Festive First Aid – advice from St John Ambulance

Tis’ the season of Christmas parties, dinners, and drinking and we want you to stay safe during the holiday period.

Here’s some useful first aid advice to make sure that you have all the information you need, just in case you or somebody else runs into a medical emergency.

Cuts and grazes

With all the excitement in the air and all the presents to unwrap and open, it’s a common injury to get a cut or a graze, which can usually be treated at home. All you need to do is clean the cut or graze to reduce infection and apply pressure and raise the injury to stop the bleeding.

What to do

  • 1. Clean it under running cold water or with alcohol-free wipes.
  • 2. Pat it dry, cover with a sterile gauze or a clean, non-fluffy cloth.
  • 3. Raise and support the injury. Apply pressure to stop bleeding.
  • 4. Remove the cloth or gauze and apply a sterile dressing or large plaster.
  • 5. If there’s high risk of an infection or something in it, tell them to see a healthcare professional.



Children can get excited opening their gifts and may want to immediately play with their new toys. Young children are more likely to choke than adults because they often put small objects in their mouths.

What to do

Cough it out – Encourage them to cough it out. If that doesn’t work, try to slap it out.

Slap it out – If coughing doesn’t work:

  • • Help the child bend forward and use the heel of your hand to give up to five sharp back blows between their shoulder blades.
  • • Check their mouth to see if there’s anything in there. If there is, get them to pick it out themselves.

Squeeze it out – If the back blows don’t work, try giving them up to five abdominal thrusts:

  • • To do this, stand behind the child, making sure they are bending well forward.
  • • Link your hands between their tummy button and the bottom of their chest, with your lower hand clenched in a fist.
  • • Then pull sharply inwards and upwards.

If they are still choking call 999 or 112 for an ambulance.


Burns and scalds

Whilst keeping an eye on the Christmas dinner in the kitchen and entertaining friends and family, you need to be extra careful that you don’t burn yourself on a hot dish. But if you happen to get a burn or a scald, you need to be extra careful when treating them.

What to do

  • 1. Move the person away from the heat 
  • 2. Place the burn or scald under cool running water for 10 minutes minimum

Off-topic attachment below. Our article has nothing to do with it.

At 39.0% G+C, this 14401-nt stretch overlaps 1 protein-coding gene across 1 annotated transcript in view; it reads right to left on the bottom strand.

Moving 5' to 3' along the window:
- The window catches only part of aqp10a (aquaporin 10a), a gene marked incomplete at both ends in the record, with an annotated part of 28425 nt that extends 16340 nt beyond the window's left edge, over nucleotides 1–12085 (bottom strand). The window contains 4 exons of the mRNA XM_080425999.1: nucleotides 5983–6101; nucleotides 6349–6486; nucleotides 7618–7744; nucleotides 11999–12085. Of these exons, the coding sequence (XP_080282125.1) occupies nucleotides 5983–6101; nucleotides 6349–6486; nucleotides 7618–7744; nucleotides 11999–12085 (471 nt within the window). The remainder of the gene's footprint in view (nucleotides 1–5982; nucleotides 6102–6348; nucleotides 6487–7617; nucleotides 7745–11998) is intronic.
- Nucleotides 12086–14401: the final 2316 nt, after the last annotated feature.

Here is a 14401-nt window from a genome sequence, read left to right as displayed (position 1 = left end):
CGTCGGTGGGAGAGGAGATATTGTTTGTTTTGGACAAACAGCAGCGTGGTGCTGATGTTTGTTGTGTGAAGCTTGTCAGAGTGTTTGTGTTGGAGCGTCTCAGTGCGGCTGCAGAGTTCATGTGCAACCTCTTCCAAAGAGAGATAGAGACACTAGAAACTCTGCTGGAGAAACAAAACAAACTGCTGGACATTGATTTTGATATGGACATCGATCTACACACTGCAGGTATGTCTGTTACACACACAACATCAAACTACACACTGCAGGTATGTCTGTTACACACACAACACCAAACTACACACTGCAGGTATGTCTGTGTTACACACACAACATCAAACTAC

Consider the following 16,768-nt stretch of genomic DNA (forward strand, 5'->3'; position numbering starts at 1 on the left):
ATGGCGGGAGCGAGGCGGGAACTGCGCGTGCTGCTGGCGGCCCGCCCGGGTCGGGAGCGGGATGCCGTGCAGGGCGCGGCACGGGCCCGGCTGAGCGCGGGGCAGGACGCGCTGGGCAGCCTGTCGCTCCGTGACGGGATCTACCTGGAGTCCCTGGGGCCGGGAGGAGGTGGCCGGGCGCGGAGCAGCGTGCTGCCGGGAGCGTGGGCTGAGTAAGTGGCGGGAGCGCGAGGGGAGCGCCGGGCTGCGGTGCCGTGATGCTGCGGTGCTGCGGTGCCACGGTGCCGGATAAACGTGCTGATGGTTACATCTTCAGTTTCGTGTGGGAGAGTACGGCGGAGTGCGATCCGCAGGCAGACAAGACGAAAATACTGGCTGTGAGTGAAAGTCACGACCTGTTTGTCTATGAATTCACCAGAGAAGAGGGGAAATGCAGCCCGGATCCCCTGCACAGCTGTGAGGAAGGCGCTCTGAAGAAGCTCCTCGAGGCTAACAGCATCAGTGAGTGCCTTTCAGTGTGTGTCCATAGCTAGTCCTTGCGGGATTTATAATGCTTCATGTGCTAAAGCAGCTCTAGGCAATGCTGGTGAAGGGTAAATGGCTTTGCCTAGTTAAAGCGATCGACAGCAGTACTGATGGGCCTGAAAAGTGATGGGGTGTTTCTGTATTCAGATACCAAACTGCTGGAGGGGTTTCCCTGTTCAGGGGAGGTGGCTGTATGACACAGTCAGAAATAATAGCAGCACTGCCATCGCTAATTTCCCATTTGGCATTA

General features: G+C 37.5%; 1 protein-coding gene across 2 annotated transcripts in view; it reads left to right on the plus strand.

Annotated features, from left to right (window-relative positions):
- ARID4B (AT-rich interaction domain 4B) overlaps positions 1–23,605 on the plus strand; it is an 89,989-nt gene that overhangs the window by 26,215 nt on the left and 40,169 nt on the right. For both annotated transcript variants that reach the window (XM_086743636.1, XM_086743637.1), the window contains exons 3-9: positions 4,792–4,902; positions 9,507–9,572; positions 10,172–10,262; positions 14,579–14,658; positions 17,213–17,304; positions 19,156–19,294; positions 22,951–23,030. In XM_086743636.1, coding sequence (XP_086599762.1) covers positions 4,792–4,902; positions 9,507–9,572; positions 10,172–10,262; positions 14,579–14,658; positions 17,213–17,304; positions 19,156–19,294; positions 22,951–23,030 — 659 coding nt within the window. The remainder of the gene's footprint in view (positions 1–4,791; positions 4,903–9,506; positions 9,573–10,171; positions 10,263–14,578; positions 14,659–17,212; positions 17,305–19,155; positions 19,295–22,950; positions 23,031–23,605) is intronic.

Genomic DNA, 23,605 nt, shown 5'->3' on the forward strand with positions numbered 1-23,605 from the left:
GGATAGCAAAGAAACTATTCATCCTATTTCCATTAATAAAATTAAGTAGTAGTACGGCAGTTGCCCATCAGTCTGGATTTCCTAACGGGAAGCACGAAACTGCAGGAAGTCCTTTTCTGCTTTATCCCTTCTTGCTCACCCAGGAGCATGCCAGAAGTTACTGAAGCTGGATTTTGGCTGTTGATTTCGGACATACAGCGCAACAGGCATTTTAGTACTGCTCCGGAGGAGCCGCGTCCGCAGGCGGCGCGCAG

• 3. If the burn is to a child, larger than your hand, on the face, hands or feet, or is a deep burn, call 999.
  • 4. Remove jewellery and clothing around the area, unless stuck to the burn.
  • 5. Cover the burn loosely, lengthways with kitchen film to prevent infection
  • 6. Don’t burst blisters.
  • 7. Monitor and treat for shock if necessary.
  • 8. Tell them to seek medical advice.


Strains and sprains

If you and your family like to go on a post-Christmas dinner walk you need to be careful if the ground is icy and slippery. Strains and sprains are common injuries, which affect the soft tissues around joints. If someone does happen to slip over think RICE.

What to do

  • 1. Rest – help them to sit and support their injury in a comfortable raised position.
  • 2. Ice – apply something cold. Don’t leave it on for more than ten minutes.
  • 3. Comfortable support – wrap a soft layer of padding around the area. Tie a support bandage around it which goes up as far as the next joint on each side.
  • 4. Elevation – keep the injury raised on something soft.
  • 5. If the pain is severe send them to hospital. Otherwise, tell them to rest the injury.


The recovery positon

If someone is unresponsive and breathing then you need to turn them onto their side and into the recovery position, to keep their airway open so they can still breathe.

What you need to do

  • 1. Kneel down next to them on the floor.
  • 2. Place their arm nearest you at a right angle to their body, with their palm facing upwards.
  • 3. Take their other arm and place it across their chest so the back of their hand is against their cheek nearest you, and hold it there
  • 4. With your other hand, lift their far knee and pull it up until their foot is flat on the floor. Carefully pull on their bent knee and roll them towards you.
  • 5. Tilt their head back, gently tilt their chin forward and make sure that their airway will stay open and clear.
  • 6. If you think they could have a spinal injury, you must try to keep their neck straight and only move them if you have to, to keep their airway open. If you have a helper, one person should keep the head steady while the other person turns the casualty on to their side.
Merry Christmas from St John Ambulance

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